Budget talks in Madison remain stalled, largely because of disagreements over how to fix a $1 billion deficit in the transportation budget. So Senate leaders put forth a plan Tuesday that they say will move them beyond the impasse. They say it's now up to the Assembly to act. Yet the Senate plan calls for continued borrowing to pay for roads, which has been one of the main holdups in negotiations.
Senate Republicans say the version of the budget they introduced Tuesday makes their priorities clear.
“There’s still a huge investment in K12.”
Scott Fitzgerald is the Senate majority leader.
“We still have more money going for local roads, it keeps the three major southeastern Wisconsin highway projects on track, I 94 and the Zoo, the third phase of the Zoo and the east west, repeals prevailing wage, includes a 50 state study for best practices related to DOT,” Fitzgerald says.
Fitzgerald says Senate lawmakers want to borrow $712 million over the next two years to pay for roads. The transportation fund faces a $1 billion deficit and lawmakers haven’t been able to agree on new or increased revenue sources such as a higher gas tax or tolls.
“We’re here today saying listen, I don’t know what else to caucus on. I’m not sure what else the Senate can come together and make decisions on. We’ve done that and we’ve been doing that all along. So if it simply comes down to one item, which would be revenue related to transportation, then tell us what you think you need and I’ll try to take that back to the Senate caucus and see if it’s palatable,” Fitzgerald says.
While the Senate has put forth a plan, Fitzgerald admits that he doesn’t know if he has the votes.
“Quite honestly, in the 11 years that I’ve been leader, I’ve never worked on a budget where I’ve been trying to get a tax increase either. So I mean we’re in new territory here,” Fitzgerald says.
Assembly Speaker Robin Vos did not return calls Tuesday, seeking comment on the Senate proposal. But he did release a statement saying Republicans agree on most things and that where there is not agreement, they are willing to work to get there. Yet last week, Vos made it clear that the Assembly would not support any borrowing for roads unless there was a new tax or fee to pay for it. In comments like this one late last month, Vos has said that continuing to borrow for roads without increasing revenue only makes the situation worse:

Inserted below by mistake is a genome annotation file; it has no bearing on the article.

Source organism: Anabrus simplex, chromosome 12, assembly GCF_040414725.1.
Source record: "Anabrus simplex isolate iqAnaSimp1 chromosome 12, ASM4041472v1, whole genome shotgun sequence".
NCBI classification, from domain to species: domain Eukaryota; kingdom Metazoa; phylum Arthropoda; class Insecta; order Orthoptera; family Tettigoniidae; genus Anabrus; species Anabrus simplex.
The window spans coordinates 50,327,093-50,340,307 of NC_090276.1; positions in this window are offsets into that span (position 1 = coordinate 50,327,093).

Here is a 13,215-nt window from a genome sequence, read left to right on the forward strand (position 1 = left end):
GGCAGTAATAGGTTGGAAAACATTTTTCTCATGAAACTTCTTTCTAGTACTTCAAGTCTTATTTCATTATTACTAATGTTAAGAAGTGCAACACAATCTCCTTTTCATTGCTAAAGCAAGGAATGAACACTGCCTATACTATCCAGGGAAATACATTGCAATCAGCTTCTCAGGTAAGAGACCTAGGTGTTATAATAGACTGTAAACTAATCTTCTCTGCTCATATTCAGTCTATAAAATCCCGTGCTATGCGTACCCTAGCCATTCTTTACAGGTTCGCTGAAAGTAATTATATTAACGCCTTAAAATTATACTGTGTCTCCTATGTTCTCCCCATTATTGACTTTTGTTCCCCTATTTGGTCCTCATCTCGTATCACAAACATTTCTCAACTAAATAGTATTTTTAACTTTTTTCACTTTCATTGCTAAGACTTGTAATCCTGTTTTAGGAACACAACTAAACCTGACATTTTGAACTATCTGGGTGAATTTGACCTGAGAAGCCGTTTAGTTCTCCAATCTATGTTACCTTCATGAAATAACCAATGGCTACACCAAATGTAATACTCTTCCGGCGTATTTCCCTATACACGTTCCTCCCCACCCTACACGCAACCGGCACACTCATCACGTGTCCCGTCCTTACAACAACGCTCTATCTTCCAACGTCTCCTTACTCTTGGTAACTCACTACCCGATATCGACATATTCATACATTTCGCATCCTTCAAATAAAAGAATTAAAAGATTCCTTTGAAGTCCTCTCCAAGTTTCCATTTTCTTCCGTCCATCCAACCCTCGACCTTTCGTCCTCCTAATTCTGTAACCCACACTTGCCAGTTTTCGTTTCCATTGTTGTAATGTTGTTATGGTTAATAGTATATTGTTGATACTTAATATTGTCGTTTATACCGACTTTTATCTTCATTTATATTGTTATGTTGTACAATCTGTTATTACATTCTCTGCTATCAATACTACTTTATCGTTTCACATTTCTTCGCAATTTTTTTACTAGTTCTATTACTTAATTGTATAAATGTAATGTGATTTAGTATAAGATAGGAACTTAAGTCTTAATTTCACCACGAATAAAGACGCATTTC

"I'm willing to stay here, you know, the summer if we have to. It's not my preference. But my job is to get the right things done, not in a timely fashion, but to get it done in the right way."
Democrats, meanwhile, are blasting Republicans for not being able to come together. Sen. Jon Erpenbach shared his frustrations Tuesday.
“What we are hung up on is what probably we should have started with in the first place, and that’s transportation and education. For the democrats, it’s beyond belief that we are spending more money than ever before in a state budget yet here we are. And the Republican Senate position is to borrow more money in order to pay for tax cuts that they want, the Assembly position is to raise revenue and the governor seems to be MIA right now,” Erpenbach says.
Erpenbach says Gov. Walker should have provided more leadership in the budget process.
“Schools want to know what’s going on with their funding, we have issues with corrections, we have issues with veterans, and all that funding is hung up right now because we don’t have a state budget. This is the fault of the governor. He’s known this has been coming for two years,” Erpenbach says.
Erpenbach points out that during the last budget cycle Assembly Republicans agreed to increase borrowing for roads but said it would be the last time unless new revenue was found to help cover the costs.